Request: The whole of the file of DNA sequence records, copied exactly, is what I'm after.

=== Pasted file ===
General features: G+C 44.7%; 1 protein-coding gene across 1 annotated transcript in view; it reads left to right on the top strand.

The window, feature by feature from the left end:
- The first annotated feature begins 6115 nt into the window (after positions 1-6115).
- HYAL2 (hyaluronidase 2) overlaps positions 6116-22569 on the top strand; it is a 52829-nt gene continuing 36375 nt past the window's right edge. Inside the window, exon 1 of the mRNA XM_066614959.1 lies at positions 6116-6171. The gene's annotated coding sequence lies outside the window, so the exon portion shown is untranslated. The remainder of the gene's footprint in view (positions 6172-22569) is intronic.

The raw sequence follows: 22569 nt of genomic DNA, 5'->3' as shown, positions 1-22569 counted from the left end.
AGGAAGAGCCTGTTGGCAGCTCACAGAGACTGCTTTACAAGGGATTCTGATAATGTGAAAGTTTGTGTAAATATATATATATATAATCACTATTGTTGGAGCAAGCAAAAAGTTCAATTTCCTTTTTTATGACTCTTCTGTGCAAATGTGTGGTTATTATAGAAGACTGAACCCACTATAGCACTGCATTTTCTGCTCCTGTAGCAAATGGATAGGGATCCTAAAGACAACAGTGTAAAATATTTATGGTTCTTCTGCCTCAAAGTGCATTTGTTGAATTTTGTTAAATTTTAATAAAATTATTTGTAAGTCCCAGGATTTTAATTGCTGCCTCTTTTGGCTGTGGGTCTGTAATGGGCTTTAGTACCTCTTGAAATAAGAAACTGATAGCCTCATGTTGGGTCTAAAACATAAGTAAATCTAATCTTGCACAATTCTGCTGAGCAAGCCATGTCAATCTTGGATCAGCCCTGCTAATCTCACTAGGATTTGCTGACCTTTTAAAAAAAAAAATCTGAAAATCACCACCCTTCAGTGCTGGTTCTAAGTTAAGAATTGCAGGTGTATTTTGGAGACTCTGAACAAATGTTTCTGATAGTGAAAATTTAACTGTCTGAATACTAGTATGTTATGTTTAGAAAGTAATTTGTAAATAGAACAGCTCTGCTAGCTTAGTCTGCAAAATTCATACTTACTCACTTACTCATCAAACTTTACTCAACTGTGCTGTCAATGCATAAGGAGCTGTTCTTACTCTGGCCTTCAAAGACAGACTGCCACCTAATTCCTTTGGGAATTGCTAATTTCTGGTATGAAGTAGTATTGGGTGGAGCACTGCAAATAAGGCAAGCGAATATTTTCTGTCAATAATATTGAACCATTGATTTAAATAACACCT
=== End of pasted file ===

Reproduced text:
General features: G+C 44.7%; 1 protein-coding gene across 1 annotated transcript in view; it reads left to right on the top strand.

The window, feature by feature from the left end:
- The first annotated feature begins 6115 nt into the window (after positions 1-6115).
- HYAL2 (hyaluronidase 2) overlaps positions 6116-22569 on the top strand; it is a 52829-nt gene continuing 36375 nt past the window's right edge. Inside the window, exon 1 of the mRNA XM_066614959.1 lies at positions 6116-6171. The gene's annotated coding sequence lies outside the window, so the exon portion shown is untranslated. The remainder of the gene's footprint in view (positions 6172-22569) is intronic.

The raw sequence follows: 22569 nt of genomic DNA, 5'->3' as shown, positions 1-22569 counted from the left end.
AGGAAGAGCCTGTTGGCAGCTCACAGAGACTGCTTTACAAGGGATTCTGATAATGTGAAAGTTTGTGTAAATATATATATATATAATCACTATTGTTGGAGCAAGCAAAAAGTTCAATTTCCTTTTTTATGACTCTTCTGTGCAAATGTGTGGTTATTATAGAAGACTGAACCCACTATAGCACTGCATTTTCTGCTCCTGTAGCAAATGGATAGGGATCCTAAAGACAACAGTGTAAAATATTTATGGTTCTTCTGCCTCAAAGTGCATTTGTTGAATTTTGTTAAATTTTAATAAAATTATTTGTAAGTCCCAGGATTTTAATTGCTGCCTCTTTTGGCTGTGGGTCTGTAATGGGCTTTAGTACCTCTTGAAATAAGAAACTGATAGCCTCATGTTGGGTCTAAAACATAAGTAAATCTAATCTTGCACAATTCTGCTGAGCAAGCCATGTCAATCTTGGATCAGCCCTGCTAATCTCACTAGGATTTGCTGACCTTTTAAAAAAAAAAATCTGAAAATCACCACCCTTCAGTGCTGGTTCTAAGTTAAGAATTGCAGGTGTATTTTGGAGACTCTGAACAAATGTTTCTGATAGTGAAAATTTAACTGTCTGAATACTAGTATGTTATGTTTAGAAAGTAATTTGTAAATAGAACAGCTCTGCTAGCTTAGTCTGCAAAATTCATACTTACTCACTTACTCATCAAACTTTACTCAACTGTGCTGTCAATGCATAAGGAGCTGTTCTTACTCTGGCCTTCAAAGACAGACTGCCACCTAATTCCTTTGGGAATTGCTAATTTCTGGTATGAAGTAGTATTGGGTGGAGCACTGCAAATAAGGCAAGCGAATATTTTCTGTCAATAATATTGAACCATTGATTTAAATAACACCT